Image Credit: Illustration: Luis Vazquez/©Gulf News

There are many men, heads of households, who choose to move to another country along with their families in search of better living conditions. They have the comfort and security of being surrounded by their loved ones in unfamiliar territory as they begin to settle in. But there are many more other men who cannot bring their families along with them simply because their jobs or employers will not allow their families to accompany them based on their work status.

It is indeed an act of selfless proportions when such a man in some distant and foreign land prepares for his journey to Saudi Arabia or anywhere in the GCC for that matter, packs up his bags and bids his family farewell. His goal while in this country is to provide for an enhanced life for his beloved family, and he quickly involves himself towards that purpose.

Tugging on his emotional strings will remain the fond remembrance of the last goodbyes from the loved members of his family including his small children, who, in his absence, will undoubtedly grow much faster than the memories he carries with him.

After his arrival and integration into this country, he will punctually maintain contacts with his family, either via the telephone or through letters and pictures, eagerly drinking up on the tid-bits and antics of his family, and specifically his young and rumbunctious children. He grasps onto his parenthood, discussing with his wife the various avenues of development for his offspring.

Dutifully sending them money on a monthly basis, and buying the little ones toys and games during his weekend forays to the shopping centres, he gains a measure of satisfaction imagining how their eyes would light up when receiving their gifts. All this he does at a great personal sacrifice.

Social aberration

Besides bearing the pain of separation from his growing family, the man has to endure alien living conditions and harsh work conditions, and he does all that quietly for a purpose. He will eventually finish up and return to his loved ones.

On the other side of the coin, there exists a social aberration here among the fringes of affluent Saudi families. Aisha, a Saudi mother of two young children was recently relating to me a chronicle of her frustrations and disappointment with parenthood. It is an altogether familiar tale of a Saudi businessman or technocrat who has embarked on a blind quest for the all-powerful buck, foregoing along the way his duties and responsibilities to his family. In Aisha's case, it has generated a certain irony in that while her husband has been busy and preoccupied with his ambitions, he has forgotten that he has a family to look after.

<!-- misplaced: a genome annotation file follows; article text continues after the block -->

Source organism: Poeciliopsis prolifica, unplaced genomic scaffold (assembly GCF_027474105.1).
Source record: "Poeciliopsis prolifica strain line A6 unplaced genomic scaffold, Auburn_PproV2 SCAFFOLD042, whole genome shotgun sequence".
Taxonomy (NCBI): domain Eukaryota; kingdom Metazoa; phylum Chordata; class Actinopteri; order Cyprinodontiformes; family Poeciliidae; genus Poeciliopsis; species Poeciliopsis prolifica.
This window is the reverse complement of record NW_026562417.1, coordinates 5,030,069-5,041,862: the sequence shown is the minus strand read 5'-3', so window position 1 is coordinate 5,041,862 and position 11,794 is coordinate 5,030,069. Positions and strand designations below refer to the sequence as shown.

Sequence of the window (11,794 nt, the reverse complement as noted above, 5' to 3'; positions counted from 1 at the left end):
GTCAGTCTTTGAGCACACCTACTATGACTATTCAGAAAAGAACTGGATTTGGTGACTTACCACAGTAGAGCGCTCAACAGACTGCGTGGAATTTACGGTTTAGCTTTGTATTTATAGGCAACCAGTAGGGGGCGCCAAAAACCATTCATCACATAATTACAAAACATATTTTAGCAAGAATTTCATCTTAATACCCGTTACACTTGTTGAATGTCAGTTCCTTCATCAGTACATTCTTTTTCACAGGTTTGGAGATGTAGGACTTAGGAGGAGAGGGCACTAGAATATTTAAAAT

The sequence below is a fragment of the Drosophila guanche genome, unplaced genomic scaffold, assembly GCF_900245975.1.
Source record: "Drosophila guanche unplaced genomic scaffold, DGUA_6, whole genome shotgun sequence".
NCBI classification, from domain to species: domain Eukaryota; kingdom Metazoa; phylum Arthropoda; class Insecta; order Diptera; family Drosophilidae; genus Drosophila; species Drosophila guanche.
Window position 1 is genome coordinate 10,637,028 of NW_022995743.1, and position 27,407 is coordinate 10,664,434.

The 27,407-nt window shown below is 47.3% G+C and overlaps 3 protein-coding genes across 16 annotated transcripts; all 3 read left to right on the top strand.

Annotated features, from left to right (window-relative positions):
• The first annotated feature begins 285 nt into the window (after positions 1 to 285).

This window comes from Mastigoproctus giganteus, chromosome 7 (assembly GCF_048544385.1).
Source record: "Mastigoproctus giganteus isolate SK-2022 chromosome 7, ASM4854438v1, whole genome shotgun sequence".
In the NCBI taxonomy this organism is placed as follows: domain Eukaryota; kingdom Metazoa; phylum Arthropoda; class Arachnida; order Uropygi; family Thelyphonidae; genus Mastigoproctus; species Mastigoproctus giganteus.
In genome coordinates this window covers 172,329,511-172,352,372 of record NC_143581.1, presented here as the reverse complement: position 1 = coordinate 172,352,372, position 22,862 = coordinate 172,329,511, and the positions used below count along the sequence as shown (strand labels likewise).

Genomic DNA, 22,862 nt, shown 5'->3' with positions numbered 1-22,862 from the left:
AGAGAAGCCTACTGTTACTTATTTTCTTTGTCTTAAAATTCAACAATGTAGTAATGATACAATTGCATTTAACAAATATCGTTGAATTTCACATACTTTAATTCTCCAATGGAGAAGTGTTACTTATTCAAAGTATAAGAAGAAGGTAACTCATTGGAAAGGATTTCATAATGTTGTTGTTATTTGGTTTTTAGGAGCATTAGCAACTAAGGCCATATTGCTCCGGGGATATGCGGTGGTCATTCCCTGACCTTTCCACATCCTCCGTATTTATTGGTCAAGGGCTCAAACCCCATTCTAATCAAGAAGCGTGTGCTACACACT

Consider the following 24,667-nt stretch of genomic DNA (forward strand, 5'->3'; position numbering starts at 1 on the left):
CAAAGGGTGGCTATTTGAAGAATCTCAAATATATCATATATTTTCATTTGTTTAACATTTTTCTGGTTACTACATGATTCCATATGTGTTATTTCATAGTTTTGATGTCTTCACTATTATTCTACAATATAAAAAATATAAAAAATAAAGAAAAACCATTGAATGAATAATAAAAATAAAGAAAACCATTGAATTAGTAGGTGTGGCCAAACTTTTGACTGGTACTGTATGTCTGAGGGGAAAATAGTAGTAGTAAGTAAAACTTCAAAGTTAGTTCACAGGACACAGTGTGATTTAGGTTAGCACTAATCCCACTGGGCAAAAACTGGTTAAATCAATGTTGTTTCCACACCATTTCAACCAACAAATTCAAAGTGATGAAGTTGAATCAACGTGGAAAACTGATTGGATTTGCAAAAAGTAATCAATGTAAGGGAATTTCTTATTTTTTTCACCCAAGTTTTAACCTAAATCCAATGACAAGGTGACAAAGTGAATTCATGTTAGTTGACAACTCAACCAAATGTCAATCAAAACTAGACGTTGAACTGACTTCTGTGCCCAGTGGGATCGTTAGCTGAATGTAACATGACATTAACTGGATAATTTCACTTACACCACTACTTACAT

His children are growing up without the presence of a father who is usually not around to monitor them. One wonders what goes through the mind of a seven-year-old boy who is compelled to take the family driver to represent him during his father's meetings in school. The father is simply too busy to be bothered. What would be the long-term social impact of such neglect, I question.

Or the rebellion of these young boys in school or at home, as in Aisha's case where the teacher had to contact the father's office manager to advise him that the young boy has recently begun an attitude of total stubbornness and reluctance to pay attention to his work. Where was the father, I wonder.

Some of these fathers become parents purely through a physiological incident without a preconceived plan or notion of the responsibilities that go along with such a role. They travel far and wide, astutely germinating their growing business agendas, but neglecting what is right there beneath their noses.

When the demands of the children reach larger proportions, it is much easier to pack them off to some distant boarding schools than to play an active part in their development. These children often become strangers to their father, perceiving him as an alien Santa Claus whose short bursts of excessive indulgence through gifts and toys is an undisguised attempt to win them over through benevolence and generosity and to pacify the feelings of guilt within himself.

There are many stories similar to Aisha's. In the end, there is regrettable loss. Not just to the family but to the gentleness within society as well. It is in the next coming generation that the foreboding manifestations of today's quality of parenthood will become apparent.

That is, unless these fathers wake up and take notice.


Tariq A. Al Maeena is a Saudi socio-political commentator. He lives in Jeddah, Saudi Arabia.